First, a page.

Beginning Thursday, four bus routes with nearly 800,000 combined riders annually will serve the new Sierra Vista Transit Center.
But southeast Fort Worth advocates hope the new facility at East Berry Street and Riverside Drive is much more than a glorified bus stop.
Instead, their goal is for the $500,000 transit center - paid for mostly with a federal grant - to become the centerpiece of a grander plan to convert the worn-down sector of Fort Worth into an urban village.
"There's still a way to go on that, but with this transit center and opening of a Wal-Mart up the street we're starting to get that synergy going," Allen Smith, executive director of Southeast Fort Worth Inc., said Wednesday during a ribbon-cutting ceremony for the new center. "There's a great need in this area."
The Berry/Riverside neighborhood is one of about 16 areas identified by city officials as an urban village. The long-term goal is to create transit and pedestrian-friendly neighborhoods with a mix of commercial and residential uses that is attractive to developers.
Berry/Riverside has a lot going for it - including its geography. It rests just below the Rolling Hills neighborhood, with Cobb Park nearby and plenty of vacant land available for whatever uses might be suitable - perhaps another grocery store, a pharmacy, clothing shop or restaurants and family entertainment.
A developer, Vertex Asset Partners, L.P., plans to redevelop the former Oak Brook Mall site across the street from the transit center into modernized retail development, according to information on the city's urban village page.
But it's also a neighborhood that more than its share of run-down buildings - and a reputation, deserved or not, for crime and vagrancy.
"We certainly have the challenge of bringing in small businesses that can stay," said Andre McEwing, board secretary of the Fort Worth Transportation Authority, also known as the T, and a long-time advocate for the area. "This community needs basic services."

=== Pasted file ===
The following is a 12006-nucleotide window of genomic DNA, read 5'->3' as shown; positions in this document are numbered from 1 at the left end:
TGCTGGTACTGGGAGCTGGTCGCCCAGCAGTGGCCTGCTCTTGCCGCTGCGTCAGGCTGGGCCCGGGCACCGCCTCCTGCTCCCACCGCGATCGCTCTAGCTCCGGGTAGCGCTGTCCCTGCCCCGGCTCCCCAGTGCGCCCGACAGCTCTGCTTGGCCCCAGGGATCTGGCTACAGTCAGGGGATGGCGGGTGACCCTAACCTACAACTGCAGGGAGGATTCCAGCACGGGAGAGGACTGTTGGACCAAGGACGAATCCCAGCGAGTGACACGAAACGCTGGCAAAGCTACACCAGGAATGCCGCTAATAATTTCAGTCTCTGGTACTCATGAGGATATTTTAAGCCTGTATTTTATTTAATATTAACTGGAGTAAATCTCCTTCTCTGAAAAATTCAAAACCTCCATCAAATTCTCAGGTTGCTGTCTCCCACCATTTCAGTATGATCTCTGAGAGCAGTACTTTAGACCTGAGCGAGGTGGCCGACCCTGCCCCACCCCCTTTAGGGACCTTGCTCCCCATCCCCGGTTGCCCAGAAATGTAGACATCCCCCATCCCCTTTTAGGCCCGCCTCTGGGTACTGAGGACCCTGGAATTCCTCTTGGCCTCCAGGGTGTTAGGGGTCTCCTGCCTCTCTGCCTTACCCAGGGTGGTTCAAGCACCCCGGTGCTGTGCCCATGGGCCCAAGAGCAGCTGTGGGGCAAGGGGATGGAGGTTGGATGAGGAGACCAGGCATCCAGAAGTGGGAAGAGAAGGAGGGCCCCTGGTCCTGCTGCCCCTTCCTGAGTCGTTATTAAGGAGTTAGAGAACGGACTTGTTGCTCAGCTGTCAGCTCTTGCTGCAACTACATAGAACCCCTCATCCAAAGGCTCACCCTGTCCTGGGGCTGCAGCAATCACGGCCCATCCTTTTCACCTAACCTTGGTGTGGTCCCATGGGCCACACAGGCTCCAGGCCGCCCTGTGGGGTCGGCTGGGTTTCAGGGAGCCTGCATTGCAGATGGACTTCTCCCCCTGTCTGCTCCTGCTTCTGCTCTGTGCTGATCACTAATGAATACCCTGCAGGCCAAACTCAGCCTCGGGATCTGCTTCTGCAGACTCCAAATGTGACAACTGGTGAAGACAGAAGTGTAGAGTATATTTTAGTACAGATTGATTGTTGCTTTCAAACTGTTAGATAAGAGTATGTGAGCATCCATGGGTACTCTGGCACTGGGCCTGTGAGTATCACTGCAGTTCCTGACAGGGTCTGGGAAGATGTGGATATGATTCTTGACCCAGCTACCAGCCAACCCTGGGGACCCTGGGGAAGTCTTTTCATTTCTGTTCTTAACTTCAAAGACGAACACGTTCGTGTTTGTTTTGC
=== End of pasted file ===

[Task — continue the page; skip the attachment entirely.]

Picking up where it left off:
But with Thursday's first official full day of service at the new Sierra Vista Transit Center, bringing foot traffic to the area shouldn't be a problem.
The area will be served by four bus routes, T president Dick Ruddell said. They include: Route 3 Riverside/TCC South campus; Route 5 Wichita/Glen Garden; Route 8 Riverside/Evans; and Route 24 Berry St.
Those four routes carry a combined 775,000 riders per year, T spokeswoman Joan Hunter said.
The bus transfers now to take place at the Sierra Vista Transit Center previously were handled at various stops along Riverside Drive, between Glen Garden and Berry, she said.
The plaza was partially funded by a $400,000 federal grant administered by the North Central Texas Council of Governments. Also, in 2006, Berry/Riverside urban village received an $823,571 federal grant to master plan the area and make street improvements along East Berry Street between Yuma and Sycamore Creek.
The Sierra Vista Transit Center will feature numerous pieces of public art, some of which are scheduled to be installed later in the year. The place also features a marker in memory of Monique Pegues, the T's longtime government affairs director who died unexpectedly in 2010.